Islam and Post-modernity
What is modernity? There is no consensus of opinion. Words like “post-modernity” or “modern times” do not have the same deep echo outside Europe as they have in Europe, where they conjure up a whole range of images, from the Renaissance to the twenty-first century. In the European continental tradition, the word “modernity” continues to feed polemics about its origin, its dating, its unity and its limits (Legoff, 1988: 59-104). Even in aesthetics, where the word primarily appeared, the notion is flexible enough to cover modernism and post-modernism. Nor do the social sciences relate to modernity in a similar and coherent definition. Thus, defining Islam as traditional or modern cannot be done clearly and precisely. What, then, does post-modernity entail for Islam? Whether one defines, abstractly and hardly in a crystal clear manner, the founding modernity as the period when being of one’s time is a supreme value (Vattimo, 1987: 105, 109) or as the period “drawing its normativity from itself” (Habermas, 1988: 8), we situate modernity in the spirit of the time (Zeitgeist), borne by a subject able to make the threefold Kantian distinction (nature, ethics and aesthetics). Thus, modernity has inaugurated a new stage of which the historical threshold “can only be apprehended before being reached or after being passed” (Blumenberg, 1999: 533). The ritual of a certain period of time is always transitory, meaning that there will constantly be a discrepancy between modernity and its definition. Benjamin states the paradox in a clear manner: “when modernity sees its rights recognized, its time has passed. Then it will undergo examination. Once it’s dead, we’ll see if it’s able to become antiquity” (Benjamin, 1979: 117). Today the legitimacy of Modern Times has been shattered. Modernity, which we inherited from the Renaissance to the eighteenth century, is today going through a crisis. Touraine has described its manifestations, from the exhaustion of the initial movement of the Enlightenment (Lumières) to the substitution of the society by the market (Touraine, 1992: 111-176). Then Habermas, Manfred Frank and Foucault, as well as the post-structuralists like Derrida, also submitted it to a critical approach, attacking the principle of selfconsciousness (Selbstbewusstsein). This principle supposed that Descartes’s subject builds up its relation to itself, to the other and to the world in full transparency of the founding subjectivity: the “I” (“Je”), the underlying subjectum, master of what it thinks, says and does (Habermas, 1988; Frank, 1989; Foucault, 1994). It has been demonstrated that the concept of the subject, so much sublimated by the Moderns, is based on the unilateral, dominating and self-referential structure of self-consciousness. Even the post-humanists, who remain attached to the tradition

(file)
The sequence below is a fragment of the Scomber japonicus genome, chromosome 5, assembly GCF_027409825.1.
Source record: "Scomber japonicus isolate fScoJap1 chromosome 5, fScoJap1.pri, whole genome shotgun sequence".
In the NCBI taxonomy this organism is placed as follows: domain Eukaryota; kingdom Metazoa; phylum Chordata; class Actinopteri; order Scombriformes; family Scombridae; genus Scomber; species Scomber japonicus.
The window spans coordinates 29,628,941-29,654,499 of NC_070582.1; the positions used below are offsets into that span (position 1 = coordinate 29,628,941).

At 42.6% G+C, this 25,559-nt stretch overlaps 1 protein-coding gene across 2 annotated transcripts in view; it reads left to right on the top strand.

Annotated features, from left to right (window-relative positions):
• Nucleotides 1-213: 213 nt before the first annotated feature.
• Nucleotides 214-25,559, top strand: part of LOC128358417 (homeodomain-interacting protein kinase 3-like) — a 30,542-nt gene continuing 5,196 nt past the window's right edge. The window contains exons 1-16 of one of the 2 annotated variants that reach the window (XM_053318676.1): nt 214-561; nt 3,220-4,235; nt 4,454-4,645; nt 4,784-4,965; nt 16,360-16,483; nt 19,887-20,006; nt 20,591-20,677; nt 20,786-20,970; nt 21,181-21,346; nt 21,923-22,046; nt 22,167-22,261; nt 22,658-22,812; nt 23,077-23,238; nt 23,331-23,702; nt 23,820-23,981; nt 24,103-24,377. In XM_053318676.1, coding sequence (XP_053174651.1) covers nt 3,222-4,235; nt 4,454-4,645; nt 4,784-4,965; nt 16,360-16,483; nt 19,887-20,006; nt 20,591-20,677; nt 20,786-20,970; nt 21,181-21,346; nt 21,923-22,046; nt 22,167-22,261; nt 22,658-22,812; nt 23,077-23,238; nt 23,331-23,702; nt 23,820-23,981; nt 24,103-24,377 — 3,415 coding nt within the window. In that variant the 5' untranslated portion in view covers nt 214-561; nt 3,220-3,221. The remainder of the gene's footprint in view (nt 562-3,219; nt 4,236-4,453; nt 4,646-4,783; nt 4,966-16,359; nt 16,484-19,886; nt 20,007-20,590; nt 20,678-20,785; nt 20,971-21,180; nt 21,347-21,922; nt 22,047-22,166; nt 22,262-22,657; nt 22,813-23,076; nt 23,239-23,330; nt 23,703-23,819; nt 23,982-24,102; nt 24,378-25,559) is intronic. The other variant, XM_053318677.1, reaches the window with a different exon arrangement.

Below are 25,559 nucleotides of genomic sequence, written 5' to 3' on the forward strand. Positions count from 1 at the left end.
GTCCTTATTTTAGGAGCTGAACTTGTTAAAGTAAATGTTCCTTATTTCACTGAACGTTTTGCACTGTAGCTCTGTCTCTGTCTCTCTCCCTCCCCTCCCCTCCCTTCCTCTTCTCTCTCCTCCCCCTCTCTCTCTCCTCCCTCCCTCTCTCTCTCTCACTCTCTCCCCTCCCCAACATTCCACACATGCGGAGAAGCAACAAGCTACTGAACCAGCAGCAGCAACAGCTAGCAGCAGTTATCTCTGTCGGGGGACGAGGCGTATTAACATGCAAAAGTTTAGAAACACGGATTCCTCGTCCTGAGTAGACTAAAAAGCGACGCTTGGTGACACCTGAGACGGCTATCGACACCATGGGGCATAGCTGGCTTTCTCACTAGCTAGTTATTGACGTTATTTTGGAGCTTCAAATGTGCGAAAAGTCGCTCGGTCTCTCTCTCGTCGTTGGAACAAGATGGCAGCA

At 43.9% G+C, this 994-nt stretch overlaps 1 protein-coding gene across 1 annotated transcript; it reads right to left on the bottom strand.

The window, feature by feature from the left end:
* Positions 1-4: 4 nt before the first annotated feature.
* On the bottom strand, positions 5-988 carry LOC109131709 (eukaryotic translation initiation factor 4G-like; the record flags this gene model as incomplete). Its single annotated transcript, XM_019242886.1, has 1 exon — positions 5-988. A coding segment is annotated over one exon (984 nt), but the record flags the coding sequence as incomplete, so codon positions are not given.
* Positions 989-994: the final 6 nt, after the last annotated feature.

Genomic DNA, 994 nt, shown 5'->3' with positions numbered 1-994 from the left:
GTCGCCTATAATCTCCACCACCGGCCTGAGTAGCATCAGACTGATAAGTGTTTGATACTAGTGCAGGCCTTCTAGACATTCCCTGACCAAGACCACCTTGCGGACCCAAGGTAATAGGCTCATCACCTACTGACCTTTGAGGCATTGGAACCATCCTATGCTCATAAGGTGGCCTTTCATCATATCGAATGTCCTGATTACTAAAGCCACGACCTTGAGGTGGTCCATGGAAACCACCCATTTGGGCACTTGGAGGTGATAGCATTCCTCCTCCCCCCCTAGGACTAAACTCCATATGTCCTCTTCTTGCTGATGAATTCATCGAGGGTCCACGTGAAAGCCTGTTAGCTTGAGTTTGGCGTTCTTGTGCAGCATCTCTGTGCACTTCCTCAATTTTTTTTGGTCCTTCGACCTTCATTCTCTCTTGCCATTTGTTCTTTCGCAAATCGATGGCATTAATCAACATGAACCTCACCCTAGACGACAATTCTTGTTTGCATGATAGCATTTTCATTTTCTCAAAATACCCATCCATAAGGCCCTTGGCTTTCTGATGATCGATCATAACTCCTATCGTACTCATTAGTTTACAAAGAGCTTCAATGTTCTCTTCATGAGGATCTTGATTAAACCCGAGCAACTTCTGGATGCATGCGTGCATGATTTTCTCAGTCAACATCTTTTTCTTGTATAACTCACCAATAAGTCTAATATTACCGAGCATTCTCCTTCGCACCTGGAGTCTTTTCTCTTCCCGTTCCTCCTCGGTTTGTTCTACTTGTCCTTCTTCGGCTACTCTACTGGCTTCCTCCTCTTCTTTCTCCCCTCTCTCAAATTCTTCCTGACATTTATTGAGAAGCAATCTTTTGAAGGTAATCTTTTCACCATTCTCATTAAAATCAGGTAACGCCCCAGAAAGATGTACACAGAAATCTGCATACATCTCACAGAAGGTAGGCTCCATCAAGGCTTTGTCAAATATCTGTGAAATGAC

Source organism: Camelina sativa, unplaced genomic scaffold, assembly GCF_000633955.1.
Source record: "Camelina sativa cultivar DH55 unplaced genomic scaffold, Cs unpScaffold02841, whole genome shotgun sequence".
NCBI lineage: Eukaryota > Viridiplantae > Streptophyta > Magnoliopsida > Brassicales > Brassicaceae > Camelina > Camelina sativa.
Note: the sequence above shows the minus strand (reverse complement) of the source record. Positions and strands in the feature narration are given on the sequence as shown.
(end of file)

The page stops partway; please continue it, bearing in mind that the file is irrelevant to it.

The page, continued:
of the argumentation of the Lumières, from Kant, Voltaire and Rousseau, admit that we are, in one way or another, disappointed by Modernity (Ferry and Renaut, 1985: 33). Post-modernism entails the unavoidable historicisation of the project of modernity. What about Islam and the Muslim civilisations?